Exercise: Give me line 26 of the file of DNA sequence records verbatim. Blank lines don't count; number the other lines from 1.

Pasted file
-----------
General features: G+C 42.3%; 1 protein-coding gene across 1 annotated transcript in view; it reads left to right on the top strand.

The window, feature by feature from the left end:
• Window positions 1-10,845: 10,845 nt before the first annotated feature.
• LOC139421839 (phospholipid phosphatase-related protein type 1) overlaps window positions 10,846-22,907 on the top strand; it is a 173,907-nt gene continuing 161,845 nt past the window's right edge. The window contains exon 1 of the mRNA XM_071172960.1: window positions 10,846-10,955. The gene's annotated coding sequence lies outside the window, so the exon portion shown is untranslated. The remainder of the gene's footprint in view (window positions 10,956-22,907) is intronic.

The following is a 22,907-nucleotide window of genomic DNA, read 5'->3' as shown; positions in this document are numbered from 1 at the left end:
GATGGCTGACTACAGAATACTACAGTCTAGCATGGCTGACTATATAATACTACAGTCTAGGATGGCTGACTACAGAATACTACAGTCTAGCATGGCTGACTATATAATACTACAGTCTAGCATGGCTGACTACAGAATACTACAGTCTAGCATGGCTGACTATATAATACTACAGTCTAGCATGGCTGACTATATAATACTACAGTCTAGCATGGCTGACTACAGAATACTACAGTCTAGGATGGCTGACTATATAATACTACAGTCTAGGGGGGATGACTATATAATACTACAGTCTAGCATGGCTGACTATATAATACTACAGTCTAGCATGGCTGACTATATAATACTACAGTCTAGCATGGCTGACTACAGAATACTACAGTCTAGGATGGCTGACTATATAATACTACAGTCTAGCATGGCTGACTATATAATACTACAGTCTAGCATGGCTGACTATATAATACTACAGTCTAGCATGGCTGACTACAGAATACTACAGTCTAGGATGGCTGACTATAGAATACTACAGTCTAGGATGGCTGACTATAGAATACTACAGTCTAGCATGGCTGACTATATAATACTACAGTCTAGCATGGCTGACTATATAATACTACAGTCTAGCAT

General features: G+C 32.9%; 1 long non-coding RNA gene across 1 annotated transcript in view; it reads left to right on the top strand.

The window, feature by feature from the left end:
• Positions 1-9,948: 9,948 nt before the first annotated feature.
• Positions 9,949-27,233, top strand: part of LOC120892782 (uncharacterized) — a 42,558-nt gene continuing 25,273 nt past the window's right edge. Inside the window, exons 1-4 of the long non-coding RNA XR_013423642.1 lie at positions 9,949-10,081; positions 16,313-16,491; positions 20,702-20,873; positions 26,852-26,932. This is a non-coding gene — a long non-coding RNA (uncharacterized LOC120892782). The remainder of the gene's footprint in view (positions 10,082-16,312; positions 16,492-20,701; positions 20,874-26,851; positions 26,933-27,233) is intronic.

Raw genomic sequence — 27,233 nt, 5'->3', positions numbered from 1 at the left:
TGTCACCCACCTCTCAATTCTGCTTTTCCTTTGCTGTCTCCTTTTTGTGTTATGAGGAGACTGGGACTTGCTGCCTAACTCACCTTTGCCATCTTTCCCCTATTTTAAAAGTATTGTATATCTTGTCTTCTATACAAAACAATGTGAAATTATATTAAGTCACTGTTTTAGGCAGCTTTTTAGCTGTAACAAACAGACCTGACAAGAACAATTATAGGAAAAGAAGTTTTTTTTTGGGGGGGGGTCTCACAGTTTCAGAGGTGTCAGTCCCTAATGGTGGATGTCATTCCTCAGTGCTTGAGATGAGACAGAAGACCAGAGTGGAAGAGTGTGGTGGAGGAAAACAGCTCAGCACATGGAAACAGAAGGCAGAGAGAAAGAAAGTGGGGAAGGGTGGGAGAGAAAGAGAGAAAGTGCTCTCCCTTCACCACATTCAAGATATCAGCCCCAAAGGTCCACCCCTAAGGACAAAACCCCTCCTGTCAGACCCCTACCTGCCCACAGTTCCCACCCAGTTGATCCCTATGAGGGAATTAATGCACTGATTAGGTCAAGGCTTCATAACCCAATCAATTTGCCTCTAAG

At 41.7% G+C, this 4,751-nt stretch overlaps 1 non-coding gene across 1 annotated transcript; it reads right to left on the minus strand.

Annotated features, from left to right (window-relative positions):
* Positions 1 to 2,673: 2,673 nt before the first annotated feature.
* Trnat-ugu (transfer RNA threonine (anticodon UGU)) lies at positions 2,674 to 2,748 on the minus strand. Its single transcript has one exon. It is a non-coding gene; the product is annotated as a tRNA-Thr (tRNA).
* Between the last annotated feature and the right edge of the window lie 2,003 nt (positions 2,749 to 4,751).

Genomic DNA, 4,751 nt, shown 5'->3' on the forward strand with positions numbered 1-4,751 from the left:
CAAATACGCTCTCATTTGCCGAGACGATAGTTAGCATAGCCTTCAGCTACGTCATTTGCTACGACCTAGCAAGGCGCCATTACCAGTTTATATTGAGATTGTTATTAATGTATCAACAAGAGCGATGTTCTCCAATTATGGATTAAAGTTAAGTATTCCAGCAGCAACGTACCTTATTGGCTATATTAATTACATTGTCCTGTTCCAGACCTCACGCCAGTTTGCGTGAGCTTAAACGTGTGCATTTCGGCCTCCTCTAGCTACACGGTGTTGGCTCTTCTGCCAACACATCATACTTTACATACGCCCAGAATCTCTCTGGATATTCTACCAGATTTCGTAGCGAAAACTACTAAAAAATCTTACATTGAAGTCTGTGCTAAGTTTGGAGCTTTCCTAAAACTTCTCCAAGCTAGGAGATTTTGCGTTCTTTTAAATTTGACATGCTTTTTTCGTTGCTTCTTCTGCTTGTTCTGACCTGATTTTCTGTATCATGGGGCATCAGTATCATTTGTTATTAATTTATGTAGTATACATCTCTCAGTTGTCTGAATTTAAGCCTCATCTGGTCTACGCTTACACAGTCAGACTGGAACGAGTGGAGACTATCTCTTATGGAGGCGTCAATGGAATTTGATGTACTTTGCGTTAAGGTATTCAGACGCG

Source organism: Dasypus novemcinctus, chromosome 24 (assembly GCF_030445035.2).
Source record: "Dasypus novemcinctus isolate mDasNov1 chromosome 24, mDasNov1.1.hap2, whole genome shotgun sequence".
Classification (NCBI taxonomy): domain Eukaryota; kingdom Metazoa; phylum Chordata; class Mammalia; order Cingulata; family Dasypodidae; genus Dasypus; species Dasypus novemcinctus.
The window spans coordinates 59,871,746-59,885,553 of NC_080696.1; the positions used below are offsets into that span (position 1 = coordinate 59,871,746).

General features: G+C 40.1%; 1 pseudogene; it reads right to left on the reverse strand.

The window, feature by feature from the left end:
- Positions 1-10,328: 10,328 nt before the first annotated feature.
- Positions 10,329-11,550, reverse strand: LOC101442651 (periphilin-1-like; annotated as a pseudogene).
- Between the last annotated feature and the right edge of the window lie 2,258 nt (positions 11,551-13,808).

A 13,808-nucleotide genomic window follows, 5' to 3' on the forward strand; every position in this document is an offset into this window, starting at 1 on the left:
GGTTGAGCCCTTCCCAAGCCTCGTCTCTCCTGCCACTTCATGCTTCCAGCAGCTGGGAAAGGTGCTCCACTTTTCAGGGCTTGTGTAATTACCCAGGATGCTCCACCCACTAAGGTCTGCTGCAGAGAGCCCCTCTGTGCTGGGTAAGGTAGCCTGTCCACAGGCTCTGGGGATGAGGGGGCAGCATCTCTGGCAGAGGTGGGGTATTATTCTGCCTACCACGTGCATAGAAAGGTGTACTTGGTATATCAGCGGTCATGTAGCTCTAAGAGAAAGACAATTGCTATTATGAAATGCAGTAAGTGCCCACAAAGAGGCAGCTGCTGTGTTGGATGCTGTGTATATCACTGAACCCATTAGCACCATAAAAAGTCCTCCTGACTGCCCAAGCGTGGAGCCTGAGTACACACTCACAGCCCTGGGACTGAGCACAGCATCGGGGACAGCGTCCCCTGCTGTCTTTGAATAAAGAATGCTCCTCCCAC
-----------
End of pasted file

- Positions 1-10,328: 10,328 nt before the first annotated feature.